Phil Flynn is writer of The Energy Report, a daily market commentary discussing oil, the Middle East, American government, economics, and their effects on the world's energies markets, as well as other commodity markets. Contact Mr. Flynn at (888) 264-5665
The strongest hurricane ever to hit Louisiana has done some major damage causing massive power outages and refinery shutdowns. The storm hit 95% of crude oil production in the Gulf of Mexico and shut down over 95% of natural gas production. On the opening we saw gasoline prices spike as much as $0.10 higher a gallon but fell back to only three cents a gallon higher. The market is trying to determine the extent of the damage to the refineries.
The Colonial pipeline was shut down, number one and two. There is a lot of concern that there could be pipelines under the Gulf of Mexico that were buried in silt because of the strength of the storm. The market seems rather optimistic at this point that the damage isn’t going to be that bad but it may take hours or days before we know for sure.
The biggest issue right now seems to be with gasoline and diesel fuel. With these refineries being shut down and the colonial pipeline being shut down those supplies to different parts of the country could be delayed. We may have to rely on imports of gasoline and diesel in the coming weeks but they could be weeks away before that gas hits our shores. Retail gasoline prices have seen a slight increase thus far but it’s not as bad as it could have been. It is also not as bad as it’s going to get. I expect that we’ll find some more damage to refineries that could be shut down for weeks. That means that we could see these gasoline prices start to edge back up. It’s going to be touch and go here. I will try to keep you updated and anybody who needs specific information on what’s going on, call me for the latest at 888-264-5665.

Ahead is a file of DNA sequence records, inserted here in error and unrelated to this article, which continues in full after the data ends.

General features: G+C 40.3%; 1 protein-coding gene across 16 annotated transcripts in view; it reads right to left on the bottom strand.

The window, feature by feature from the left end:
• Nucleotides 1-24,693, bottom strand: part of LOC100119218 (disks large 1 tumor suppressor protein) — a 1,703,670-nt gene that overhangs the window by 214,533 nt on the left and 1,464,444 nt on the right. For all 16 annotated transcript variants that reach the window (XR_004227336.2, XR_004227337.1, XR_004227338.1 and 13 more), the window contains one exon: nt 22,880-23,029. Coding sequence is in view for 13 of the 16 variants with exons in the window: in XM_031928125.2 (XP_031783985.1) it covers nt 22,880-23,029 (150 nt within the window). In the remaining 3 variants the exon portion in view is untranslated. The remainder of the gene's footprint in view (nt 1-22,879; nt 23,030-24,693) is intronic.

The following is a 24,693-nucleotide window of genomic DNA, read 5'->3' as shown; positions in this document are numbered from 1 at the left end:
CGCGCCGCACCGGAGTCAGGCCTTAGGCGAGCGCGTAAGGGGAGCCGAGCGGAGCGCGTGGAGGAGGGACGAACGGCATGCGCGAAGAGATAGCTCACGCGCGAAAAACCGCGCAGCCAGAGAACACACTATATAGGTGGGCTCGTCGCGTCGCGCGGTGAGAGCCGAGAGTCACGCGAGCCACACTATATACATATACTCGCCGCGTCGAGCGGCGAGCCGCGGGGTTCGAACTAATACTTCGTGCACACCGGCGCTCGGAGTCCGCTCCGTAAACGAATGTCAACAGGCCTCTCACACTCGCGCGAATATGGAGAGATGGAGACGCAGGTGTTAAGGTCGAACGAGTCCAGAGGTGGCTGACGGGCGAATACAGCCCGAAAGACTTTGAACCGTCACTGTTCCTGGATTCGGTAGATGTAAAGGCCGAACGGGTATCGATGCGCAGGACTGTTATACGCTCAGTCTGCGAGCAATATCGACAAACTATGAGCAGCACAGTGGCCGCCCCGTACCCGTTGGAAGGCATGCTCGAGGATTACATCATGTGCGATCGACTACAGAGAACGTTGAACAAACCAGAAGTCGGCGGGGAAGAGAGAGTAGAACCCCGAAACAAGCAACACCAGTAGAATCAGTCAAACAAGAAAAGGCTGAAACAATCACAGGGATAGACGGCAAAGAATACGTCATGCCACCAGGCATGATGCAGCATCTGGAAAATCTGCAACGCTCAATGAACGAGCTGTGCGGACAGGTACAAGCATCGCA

The other big drama for the crude oil market is the OPEC plus meeting. It looks like the group will raise production and continue along their path of increasing production by 400,000 barrels a day beginning in September. That is the latest from three OPEC plus sources. Some waited to drop some hints that there was some talk from Kuwait that the production increase could be delayed. Right now there is no evidence that other members of the group want to go along with that. On top of that, it could be a tough sell especially in the aftermath of the storm.
LNG prices in Europe hit all-time highs on the storm. Natural gas prices here might get hit by power outages.
Right now I think with oil and natural gas and gasoline it’s going to be touch and go. Our expectations are that the products are going to stay strong right now. There is talk that the Biden administration is going to release some oil from the strategic petroleum reserve which isn’t going to help with the refineries that are shut down offshore in the Gulf of Mexico. There were reports of the Mars platform floating in the Gulf of Mexico that turned out not to be true from what we understand but there’s still a lot of concern about how quickly we can get things back online. Usually after a storm like this, the Gulf of Mexico platforms come on pretty quickly. Drilling rigs start to come back as well. That’s the market’s assumption right now and we will go with that assumption until we hear any differently.
Make sure you stay tuned to the Fox Business Network today to keep up on the latest developments.
You can also call Phil Flynn at 888-264-5665 or email me at firstname.lastname@example.org to get caught up.Questions? Ask Phil Flynn today at 312-264-4364